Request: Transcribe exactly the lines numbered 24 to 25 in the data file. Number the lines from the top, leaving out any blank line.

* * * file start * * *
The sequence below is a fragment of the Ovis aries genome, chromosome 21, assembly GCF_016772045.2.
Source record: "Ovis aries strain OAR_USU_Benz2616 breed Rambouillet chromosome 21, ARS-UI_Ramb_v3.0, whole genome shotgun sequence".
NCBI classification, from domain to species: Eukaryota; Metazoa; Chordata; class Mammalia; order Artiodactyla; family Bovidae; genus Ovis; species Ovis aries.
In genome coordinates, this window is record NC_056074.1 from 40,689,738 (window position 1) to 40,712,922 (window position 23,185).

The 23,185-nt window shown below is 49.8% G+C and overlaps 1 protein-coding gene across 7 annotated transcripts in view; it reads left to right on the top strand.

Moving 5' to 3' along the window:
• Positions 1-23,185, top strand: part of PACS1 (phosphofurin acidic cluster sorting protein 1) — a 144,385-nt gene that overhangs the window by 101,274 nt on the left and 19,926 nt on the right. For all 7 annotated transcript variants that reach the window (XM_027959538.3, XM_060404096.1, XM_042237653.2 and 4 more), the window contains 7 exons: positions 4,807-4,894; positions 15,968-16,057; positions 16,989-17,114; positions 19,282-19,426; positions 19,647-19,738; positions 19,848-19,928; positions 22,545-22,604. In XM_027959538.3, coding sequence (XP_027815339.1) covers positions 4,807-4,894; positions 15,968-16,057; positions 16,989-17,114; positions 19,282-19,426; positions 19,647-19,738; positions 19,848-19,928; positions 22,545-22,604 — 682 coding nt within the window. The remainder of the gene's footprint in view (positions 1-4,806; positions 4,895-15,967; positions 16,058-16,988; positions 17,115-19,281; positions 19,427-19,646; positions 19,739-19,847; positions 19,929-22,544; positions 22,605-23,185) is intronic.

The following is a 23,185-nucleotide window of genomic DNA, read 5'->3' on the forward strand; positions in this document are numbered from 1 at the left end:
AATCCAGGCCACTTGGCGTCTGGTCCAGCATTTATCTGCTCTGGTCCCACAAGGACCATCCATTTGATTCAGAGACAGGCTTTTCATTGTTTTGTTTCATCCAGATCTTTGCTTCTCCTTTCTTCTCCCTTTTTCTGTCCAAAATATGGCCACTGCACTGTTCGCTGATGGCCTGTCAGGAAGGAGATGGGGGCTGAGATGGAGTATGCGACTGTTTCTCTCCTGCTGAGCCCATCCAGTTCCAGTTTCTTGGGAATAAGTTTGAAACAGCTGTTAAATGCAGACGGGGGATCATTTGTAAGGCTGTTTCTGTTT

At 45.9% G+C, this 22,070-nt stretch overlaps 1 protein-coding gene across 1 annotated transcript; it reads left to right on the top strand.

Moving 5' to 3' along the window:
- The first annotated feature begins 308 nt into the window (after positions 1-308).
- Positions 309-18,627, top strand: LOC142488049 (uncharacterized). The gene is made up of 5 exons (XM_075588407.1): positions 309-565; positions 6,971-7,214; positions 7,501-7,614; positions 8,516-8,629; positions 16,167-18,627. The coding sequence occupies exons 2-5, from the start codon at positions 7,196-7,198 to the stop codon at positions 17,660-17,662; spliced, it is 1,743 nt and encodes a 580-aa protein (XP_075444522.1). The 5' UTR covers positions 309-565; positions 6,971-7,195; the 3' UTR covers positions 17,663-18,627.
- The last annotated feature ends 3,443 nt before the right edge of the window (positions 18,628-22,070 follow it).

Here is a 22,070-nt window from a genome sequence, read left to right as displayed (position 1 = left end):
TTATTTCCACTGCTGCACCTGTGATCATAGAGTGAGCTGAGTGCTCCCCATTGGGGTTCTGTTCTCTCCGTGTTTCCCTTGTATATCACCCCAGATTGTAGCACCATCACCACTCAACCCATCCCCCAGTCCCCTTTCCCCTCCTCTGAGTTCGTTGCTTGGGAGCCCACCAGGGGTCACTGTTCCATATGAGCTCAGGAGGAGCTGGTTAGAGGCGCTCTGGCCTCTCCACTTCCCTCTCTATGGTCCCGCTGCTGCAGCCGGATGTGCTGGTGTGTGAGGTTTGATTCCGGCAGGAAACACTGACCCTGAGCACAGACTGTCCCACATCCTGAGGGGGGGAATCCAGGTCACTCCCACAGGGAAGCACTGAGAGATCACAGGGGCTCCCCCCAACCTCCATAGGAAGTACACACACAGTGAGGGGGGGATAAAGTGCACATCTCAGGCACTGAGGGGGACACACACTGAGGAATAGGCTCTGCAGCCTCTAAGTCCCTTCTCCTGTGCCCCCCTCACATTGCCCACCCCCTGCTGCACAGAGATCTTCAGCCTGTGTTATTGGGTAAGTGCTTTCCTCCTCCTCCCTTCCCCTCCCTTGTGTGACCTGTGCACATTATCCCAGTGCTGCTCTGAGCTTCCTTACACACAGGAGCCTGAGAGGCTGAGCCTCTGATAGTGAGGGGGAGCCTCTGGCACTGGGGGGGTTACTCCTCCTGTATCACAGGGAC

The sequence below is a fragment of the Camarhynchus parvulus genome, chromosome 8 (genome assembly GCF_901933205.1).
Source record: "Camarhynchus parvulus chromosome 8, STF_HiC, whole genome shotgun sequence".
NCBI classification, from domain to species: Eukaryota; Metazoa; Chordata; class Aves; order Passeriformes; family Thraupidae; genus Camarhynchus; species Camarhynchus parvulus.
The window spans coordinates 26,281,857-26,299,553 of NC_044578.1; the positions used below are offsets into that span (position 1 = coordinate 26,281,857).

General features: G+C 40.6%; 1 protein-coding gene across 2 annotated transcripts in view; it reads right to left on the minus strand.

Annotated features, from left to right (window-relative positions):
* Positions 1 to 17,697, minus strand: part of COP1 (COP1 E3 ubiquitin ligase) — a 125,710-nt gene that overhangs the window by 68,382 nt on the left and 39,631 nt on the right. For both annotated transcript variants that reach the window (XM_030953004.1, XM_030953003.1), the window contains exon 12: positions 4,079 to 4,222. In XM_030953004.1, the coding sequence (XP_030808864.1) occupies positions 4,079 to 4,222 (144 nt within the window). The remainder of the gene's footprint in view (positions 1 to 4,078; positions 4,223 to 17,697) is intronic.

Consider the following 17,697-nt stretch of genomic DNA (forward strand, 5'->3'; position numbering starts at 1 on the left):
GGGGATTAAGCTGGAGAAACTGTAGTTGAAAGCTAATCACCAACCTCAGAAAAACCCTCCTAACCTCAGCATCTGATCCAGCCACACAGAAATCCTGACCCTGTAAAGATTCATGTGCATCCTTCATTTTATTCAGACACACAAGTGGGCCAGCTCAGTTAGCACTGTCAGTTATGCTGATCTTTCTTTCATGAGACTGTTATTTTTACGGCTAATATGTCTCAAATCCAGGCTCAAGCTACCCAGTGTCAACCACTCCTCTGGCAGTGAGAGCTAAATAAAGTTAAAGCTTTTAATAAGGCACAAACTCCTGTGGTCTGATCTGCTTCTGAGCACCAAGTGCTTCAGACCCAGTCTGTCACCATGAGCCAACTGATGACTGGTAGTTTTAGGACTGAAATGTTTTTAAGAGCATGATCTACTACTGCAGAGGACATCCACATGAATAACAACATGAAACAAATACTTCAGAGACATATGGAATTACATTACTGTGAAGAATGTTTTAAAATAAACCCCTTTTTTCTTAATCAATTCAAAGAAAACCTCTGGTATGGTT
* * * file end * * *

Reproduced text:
Consider the following 17,697-nt stretch of genomic DNA (forward strand, 5'->3'; position numbering starts at 1 on the left):
GGGGATTAAGCTGGAGAAACTGTAGTTGAAAGCTAATCACCAACCTCAGAAAAACCCTCCTAACCTCAGCATCTGATCCAGCCACACAGAAATCCTGACCCTGTAAAGATTCATGTGCATCCTTCATTTTATTCAGACACACAAGTGGGCCAGCTCAGTTAGCACTGTCAGTTATGCTGATCTTTCTTTCATGAGACTGTTATTTTTACGGCTAATATGTCTCAAATCCAGGCTCAAGCTACCCAGTGTCAACCACTCCTCTGGCAGTGAGAGCTAAATAAAGTTAAAGCTTTTAATAAGGCACAAACTCCTGTGGTCTGATCTGCTTCTGAGCACCAAGTGCTTCAGACCCAGTCTGTCACCATGAGCCAACTGATGACTGGTAGTTTTAGGACTGAAATGTTTTTAAGAGCATGATCTACTACTGCAGAGGACATCCACATGAATAACAACATGAAACAAATACTTCAGAGACATATGGAATTACATTACTGTGAAGAATGTTTTAAAATAAACCCCTTTTTTCTTAATCAATTCAAAGAAAACCTCTGGTATGGTT